how to grow kale, sowing kale, growing kale

How to grow kale in your backyard?
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Introduction

Kale is a very well known vegetable to make a good stew. In the last years, kale has become more and more known as a juicing vegetable. Kale is a quite easy plant to grow and it’s really frost resistant. Read the whole article to know how to grow kale.

What is kale?

Kale has been grown for ages and it’s easy to cultivate the plant.

how to grow kale kale 1I personally grow my kale for the family and for the chickens, that’s why I already know how to grow kale through every season.

Kale or Brassica oleracea convar.Acephala var.laciniata is a member of the brassica family and so it has Brussels Sprouts, cabbage, and cauliflower as cousins.

The plant has a normal to a very thick stem with leafs growing out of it. If you look at a kale, it’s just like a small palm tree with curly leafs.

As I mentioned above, the plant can have a normal stem or a very thick stem. The difference in the stem is due to the fact that we grow two kinds of kale. The industrial kind which is a dwarf-variety with a normal stem and the shrub kale which is quite big and has a really thick stem.

In the industry, the most grown variety is the dwarf variety. This one is easy to cut with machines. The shrub variety should be cut manually and is therefore far too labor-intensive.

The shrub variety is mostly grown in hobby gardens.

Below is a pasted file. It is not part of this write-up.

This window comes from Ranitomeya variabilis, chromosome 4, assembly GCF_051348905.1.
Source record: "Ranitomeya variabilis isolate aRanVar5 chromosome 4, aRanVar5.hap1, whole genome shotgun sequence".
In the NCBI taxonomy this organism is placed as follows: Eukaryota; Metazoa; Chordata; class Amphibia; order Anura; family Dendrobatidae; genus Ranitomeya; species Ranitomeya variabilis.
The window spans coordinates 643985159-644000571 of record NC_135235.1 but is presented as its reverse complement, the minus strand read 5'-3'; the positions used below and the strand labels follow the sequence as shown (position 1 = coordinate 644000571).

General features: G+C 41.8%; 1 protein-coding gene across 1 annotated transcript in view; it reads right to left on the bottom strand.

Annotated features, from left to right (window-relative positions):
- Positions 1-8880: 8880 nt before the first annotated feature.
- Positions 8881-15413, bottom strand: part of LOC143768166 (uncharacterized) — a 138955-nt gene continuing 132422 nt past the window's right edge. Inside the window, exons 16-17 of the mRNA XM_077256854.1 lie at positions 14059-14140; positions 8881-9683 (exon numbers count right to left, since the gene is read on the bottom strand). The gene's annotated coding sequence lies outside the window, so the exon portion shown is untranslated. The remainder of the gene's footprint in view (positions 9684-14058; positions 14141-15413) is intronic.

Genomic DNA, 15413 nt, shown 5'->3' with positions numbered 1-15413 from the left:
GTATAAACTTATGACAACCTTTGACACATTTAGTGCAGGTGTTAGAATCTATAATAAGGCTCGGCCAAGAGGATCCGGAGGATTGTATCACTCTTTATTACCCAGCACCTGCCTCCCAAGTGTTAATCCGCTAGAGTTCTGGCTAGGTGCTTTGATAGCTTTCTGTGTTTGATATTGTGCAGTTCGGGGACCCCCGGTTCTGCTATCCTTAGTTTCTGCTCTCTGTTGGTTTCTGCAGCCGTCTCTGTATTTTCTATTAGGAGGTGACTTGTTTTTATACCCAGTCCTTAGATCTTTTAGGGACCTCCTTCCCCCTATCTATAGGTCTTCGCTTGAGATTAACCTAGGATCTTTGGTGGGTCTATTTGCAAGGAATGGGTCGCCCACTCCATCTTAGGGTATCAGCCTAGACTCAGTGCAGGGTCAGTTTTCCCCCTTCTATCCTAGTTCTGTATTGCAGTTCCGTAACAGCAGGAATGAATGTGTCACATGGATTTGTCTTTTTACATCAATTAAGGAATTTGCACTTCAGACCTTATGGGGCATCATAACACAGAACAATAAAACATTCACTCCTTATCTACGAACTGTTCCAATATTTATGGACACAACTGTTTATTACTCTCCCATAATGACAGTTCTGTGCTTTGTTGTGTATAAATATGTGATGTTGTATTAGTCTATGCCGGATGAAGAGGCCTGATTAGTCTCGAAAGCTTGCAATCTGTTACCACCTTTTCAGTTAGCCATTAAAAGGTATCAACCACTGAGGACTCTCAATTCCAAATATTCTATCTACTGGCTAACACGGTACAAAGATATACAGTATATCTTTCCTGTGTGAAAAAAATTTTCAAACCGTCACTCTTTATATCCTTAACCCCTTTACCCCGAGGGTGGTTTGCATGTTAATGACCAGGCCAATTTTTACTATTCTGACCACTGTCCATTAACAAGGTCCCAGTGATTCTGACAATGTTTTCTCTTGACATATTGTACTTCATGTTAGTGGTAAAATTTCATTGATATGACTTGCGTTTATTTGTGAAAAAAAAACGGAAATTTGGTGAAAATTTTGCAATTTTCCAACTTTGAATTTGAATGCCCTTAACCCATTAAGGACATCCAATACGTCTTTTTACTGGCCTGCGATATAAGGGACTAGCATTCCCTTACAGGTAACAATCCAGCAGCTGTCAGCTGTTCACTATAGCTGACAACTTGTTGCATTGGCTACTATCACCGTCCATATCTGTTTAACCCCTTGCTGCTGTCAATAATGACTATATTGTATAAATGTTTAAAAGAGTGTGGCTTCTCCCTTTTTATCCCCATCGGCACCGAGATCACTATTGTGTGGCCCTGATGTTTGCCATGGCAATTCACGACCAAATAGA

Where to grow kale?

how to grow kale 2Although brassica does like the sun, it’s still possible to grow kale in a space with half-shadow in summer. This could result in a smaller harvest. Don’t grow it in half shadow in winter time as this will greatly reduce the harvest.

how to grow kale in a row

It’s best to use a lot of space to plant the kale plants. I personally used a space of 65 cm (a bit more than 2 feet) in between the rows and 50 cm (20 inches) between the plants in the row. I did say that I used a certain distance in the row because I’m going towards square foot gardening and It’s not difficult to know how to grow kale in square foot gardening.

how to grow kale in square foot gardening

When you want to grow kale in a square foot gardening method, you can plant one kale plant per square foot.

when to grow kale?

In our region, we grow kale from May onwards to have an autumn harvest. But kale can be grown in almost any season and in almost any climate.
As already mentioned, I grow kale throughout the year to have a steady supply for my chickens.
spring